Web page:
Daily Comment (May 4, 2018)
by Bill O’Grady and Thomas Wash
[Posted: 9:30 AM EDT] Happy Employment Day! We cover the data in detail below but the quick take is that it was weaker than expected. Although the unemployment rate fell to a new cycle low, it appears to be due to people leaving the workforce. The other major issue is that wage growth still remains subdued. Here is what we are watching this morning
Changes to Iran deal? In an attempt to salvage the Iran deal, the EU settled on a supplementary agreement that would allow the U.S. to impose sanctions on Iran if it attempts to develop an ICBM. The arrangement was made in response to criticism from President Trump that the Iran deal is too lax. There has been growing speculation that President Trump may not renew the sanction waivers on May 12 unless there are drastic changes to the deal. Global powers seemed to be on edge regarding his decision because if this deal were to fail a second one will be much harder to secure. Hawks in both Iran and the U.S. have expressed an unwillingness to compromise in the event of new negotiations. We will continue to monitor this situation.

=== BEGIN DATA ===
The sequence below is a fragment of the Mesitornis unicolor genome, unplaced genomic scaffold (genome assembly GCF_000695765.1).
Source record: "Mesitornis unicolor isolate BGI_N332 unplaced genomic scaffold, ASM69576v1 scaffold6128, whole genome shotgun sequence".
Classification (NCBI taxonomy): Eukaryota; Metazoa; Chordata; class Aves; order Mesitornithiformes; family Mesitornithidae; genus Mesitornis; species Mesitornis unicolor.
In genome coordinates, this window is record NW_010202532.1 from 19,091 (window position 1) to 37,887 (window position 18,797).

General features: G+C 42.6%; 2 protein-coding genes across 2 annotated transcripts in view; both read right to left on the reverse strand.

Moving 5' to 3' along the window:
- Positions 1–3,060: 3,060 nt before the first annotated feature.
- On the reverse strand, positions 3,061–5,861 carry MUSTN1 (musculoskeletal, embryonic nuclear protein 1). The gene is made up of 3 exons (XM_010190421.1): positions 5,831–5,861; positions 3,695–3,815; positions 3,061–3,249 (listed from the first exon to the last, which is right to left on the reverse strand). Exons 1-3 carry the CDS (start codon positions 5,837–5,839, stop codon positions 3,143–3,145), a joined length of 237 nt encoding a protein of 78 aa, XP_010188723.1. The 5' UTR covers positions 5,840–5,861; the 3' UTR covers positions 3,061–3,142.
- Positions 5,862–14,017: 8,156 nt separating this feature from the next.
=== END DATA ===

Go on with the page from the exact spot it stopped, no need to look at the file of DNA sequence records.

Argentina default? A combination of rising inflation and weakness of the Argentine peso has called into question Argentina’s debt quality. Argentina’s central bank has struggled to meet its annual inflation target of 15%, with the latest annualized CPI reading at 25.4%. The central bank has responded by raising rates aggressively, hiking rates by 300 bps two times this week and again this morning by 675 bps; currently its benchmark interest rate is 40.0%. Meanwhile, the Argentine peso has weakened against the dollar as markets prepare for the FOMC to raise rates in June. As a result, Argentine Century Bond, which are U.S.-dollar denominated, have tumbled. The chart below shows the historical price—at the time of this publication, Argentine Century Bonds were trading at a discount of $86.15.
China negotiations: Earlier this morning, the U.S. trade delegation demanded that China lower its trade deficit with the U.S. by $200 bn by 2020. Last year, the U.S. trade deficit with China was $337 bn. In addition, the U.S. asked China to eliminate all subsidies linked with its “Made in China 2025” initiative and lower import tariffs to levels similar to the U.S. This appears to be the opening offer from the U.S. and therefore probably will not resemble the final deal. That said, China has expressed a willingness to lower its trade deficit with the U.S. — as it tries to make a switch from an export-based economy to a consumption-based economy — but wants to do so on its own terms. China will be reluctant to accept any deal that will make it look weak to its public and will likely keep its hand close to its chest. Yesterday, it was announced that China’s largest news outlets were banned from reporting on the negotiations. We will continue to monitor this situation.